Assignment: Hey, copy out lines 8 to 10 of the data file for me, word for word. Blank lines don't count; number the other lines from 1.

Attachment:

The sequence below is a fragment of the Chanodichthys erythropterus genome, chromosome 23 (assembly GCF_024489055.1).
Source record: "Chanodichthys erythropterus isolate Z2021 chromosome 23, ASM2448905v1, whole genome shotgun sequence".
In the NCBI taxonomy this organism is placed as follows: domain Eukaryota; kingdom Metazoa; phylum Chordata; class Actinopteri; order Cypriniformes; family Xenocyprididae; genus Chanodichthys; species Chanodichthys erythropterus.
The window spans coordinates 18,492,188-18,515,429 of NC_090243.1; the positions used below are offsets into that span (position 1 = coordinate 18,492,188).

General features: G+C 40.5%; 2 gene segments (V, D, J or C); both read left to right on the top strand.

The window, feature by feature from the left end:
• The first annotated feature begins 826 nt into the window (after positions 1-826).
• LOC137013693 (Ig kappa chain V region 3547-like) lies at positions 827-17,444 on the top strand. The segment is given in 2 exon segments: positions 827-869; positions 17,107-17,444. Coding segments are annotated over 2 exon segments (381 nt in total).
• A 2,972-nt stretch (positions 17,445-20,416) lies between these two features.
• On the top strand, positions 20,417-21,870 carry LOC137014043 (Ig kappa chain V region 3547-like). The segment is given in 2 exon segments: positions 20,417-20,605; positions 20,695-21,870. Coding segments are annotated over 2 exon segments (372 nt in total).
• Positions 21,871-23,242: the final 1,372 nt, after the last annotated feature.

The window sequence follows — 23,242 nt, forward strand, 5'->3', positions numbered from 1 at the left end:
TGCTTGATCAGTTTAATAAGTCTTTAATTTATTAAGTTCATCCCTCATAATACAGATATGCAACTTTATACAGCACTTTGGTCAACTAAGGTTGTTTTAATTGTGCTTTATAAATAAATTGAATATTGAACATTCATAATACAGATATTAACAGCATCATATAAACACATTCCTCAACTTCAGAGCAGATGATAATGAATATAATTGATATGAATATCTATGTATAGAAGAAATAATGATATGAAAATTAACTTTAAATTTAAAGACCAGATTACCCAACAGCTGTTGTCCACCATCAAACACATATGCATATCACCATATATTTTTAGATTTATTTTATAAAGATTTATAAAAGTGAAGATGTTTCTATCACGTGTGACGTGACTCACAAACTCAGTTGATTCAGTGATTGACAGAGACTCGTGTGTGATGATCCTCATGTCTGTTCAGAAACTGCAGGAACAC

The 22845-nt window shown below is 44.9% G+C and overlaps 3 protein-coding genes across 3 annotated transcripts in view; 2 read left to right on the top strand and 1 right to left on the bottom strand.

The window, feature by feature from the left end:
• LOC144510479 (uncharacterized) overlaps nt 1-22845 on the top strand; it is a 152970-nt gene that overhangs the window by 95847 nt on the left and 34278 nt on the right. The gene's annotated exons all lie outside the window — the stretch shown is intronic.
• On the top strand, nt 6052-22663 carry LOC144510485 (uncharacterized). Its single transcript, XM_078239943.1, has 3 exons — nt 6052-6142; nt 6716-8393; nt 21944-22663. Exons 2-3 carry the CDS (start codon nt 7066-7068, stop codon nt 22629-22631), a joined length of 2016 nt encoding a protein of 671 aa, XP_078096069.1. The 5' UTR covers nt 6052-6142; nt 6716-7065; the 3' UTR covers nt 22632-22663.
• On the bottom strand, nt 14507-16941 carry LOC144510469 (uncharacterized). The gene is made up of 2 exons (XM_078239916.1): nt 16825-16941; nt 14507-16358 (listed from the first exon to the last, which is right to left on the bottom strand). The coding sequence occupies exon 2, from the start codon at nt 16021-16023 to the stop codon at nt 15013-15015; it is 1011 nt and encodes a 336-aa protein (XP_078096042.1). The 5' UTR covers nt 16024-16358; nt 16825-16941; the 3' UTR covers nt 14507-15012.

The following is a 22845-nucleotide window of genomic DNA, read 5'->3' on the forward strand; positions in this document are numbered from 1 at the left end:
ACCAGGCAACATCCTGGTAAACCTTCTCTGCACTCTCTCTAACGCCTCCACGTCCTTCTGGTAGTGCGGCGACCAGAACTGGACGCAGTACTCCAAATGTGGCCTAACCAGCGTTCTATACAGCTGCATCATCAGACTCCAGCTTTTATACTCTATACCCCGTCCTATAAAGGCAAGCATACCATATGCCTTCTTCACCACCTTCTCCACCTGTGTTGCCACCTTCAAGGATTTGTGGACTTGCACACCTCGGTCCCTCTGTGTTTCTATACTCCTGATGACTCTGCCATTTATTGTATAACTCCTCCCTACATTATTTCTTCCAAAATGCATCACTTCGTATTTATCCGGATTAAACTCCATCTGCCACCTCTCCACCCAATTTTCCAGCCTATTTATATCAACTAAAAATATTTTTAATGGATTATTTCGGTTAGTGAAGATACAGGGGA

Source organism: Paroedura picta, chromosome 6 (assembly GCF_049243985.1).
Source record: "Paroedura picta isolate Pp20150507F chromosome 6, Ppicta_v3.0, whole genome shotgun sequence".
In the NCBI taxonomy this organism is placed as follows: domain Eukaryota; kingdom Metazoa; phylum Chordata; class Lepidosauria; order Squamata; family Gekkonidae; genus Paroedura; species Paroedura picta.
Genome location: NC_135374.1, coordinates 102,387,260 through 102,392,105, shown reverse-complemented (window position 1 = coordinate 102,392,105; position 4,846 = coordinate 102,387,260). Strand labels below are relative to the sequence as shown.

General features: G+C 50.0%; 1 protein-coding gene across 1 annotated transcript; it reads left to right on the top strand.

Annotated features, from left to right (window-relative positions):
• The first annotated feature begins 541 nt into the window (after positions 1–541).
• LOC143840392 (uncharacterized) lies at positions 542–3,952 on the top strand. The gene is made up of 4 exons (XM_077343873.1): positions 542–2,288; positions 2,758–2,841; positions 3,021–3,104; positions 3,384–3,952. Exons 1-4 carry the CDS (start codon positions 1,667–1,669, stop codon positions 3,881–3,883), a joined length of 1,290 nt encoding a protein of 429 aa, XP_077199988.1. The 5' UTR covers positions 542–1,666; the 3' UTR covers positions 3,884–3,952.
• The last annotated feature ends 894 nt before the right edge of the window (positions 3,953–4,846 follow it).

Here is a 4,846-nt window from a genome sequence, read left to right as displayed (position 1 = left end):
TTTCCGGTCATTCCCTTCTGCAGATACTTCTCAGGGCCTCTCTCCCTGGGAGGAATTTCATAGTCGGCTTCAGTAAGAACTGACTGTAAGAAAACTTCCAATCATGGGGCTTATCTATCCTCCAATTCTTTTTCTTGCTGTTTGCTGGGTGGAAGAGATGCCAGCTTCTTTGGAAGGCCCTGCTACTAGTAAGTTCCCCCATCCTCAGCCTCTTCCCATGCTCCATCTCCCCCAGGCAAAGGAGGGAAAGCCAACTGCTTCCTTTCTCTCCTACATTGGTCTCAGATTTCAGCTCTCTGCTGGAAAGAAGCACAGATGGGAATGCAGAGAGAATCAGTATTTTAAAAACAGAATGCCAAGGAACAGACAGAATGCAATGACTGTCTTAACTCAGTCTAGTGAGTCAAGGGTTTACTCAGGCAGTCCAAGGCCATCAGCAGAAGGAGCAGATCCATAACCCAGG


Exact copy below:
• LOC137013693 (Ig kappa chain V region 3547-like) lies at positions 827-17,444 on the top strand. The segment is given in 2 exon segments: positions 827-869; positions 17,107-17,444. Coding segments are annotated over 2 exon segments (381 nt in total).
• A 2,972-nt stretch (positions 17,445-20,416) lies between these two features.
• On the top strand, positions 20,417-21,870 carry LOC137014043 (Ig kappa chain V region 3547-like). The segment is given in 2 exon segments: positions 20,417-20,605; positions 20,695-21,870. Coding segments are annotated over 2 exon segments (372 nt in total).